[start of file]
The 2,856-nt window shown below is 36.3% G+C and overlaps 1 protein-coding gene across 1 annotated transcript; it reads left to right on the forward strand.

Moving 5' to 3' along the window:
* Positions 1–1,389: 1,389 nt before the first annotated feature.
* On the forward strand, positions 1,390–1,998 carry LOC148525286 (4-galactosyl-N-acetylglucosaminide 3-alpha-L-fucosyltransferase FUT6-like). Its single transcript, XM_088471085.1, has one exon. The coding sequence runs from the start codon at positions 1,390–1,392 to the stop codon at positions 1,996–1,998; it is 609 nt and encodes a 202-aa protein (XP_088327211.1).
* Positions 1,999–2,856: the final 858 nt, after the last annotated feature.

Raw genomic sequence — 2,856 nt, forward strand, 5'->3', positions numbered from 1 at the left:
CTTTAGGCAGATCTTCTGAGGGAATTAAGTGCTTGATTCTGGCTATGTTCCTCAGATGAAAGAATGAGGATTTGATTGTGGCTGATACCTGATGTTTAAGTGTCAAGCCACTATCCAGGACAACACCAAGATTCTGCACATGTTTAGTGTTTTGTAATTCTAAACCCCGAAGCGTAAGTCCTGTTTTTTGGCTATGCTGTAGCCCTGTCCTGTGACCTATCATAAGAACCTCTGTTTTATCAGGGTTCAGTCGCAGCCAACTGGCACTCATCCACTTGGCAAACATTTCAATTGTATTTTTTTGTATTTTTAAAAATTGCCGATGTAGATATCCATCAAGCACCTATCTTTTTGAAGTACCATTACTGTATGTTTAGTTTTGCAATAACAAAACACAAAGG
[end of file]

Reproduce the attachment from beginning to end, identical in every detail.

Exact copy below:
The 2,856-nt window shown below is 36.3% G+C and overlaps 1 protein-coding gene across 1 annotated transcript; it reads left to right on the forward strand.

Moving 5' to 3' along the window:
* Positions 1–1,389: 1,389 nt before the first annotated feature.
* On the forward strand, positions 1,390–1,998 carry LOC148525286 (4-galactosyl-N-acetylglucosaminide 3-alpha-L-fucosyltransferase FUT6-like). Its single transcript, XM_088471085.1, has one exon. The coding sequence runs from the start codon at positions 1,390–1,392 to the stop codon at positions 1,996–1,998; it is 609 nt and encodes a 202-aa protein (XP_088327211.1).
* Positions 1,999–2,856: the final 858 nt, after the last annotated feature.

Raw genomic sequence — 2,856 nt, forward strand, 5'->3', positions numbered from 1 at the left:
CTTTAGGCAGATCTTCTGAGGGAATTAAGTGCTTGATTCTGGCTATGTTCCTCAGATGAAAGAATGAGGATTTGATTGTGGCTGATACCTGATGTTTAAGTGTCAAGCCACTATCCAGGACAACACCAAGATTCTGCACATGTTTAGTGTTTTGTAATTCTAAACCCCGAAGCGTAAGTCCTGTTTTTTGGCTATGCTGTAGCCCTGTCCTGTGACCTATCATAAGAACCTCTGTTTTATCAGGGTTCAGTCGCAGCCAACTGGCACTCATCCACTTGGCAAACATTTCAATTGTATTTTTTTGTATTTTTAAAAATTGCCGATGTAGATATCCATCAAGCACCTATCTTTTTGAAGTACCATTACTGTATGTTTAGTTTTGCAATAACAAAACACAAAGG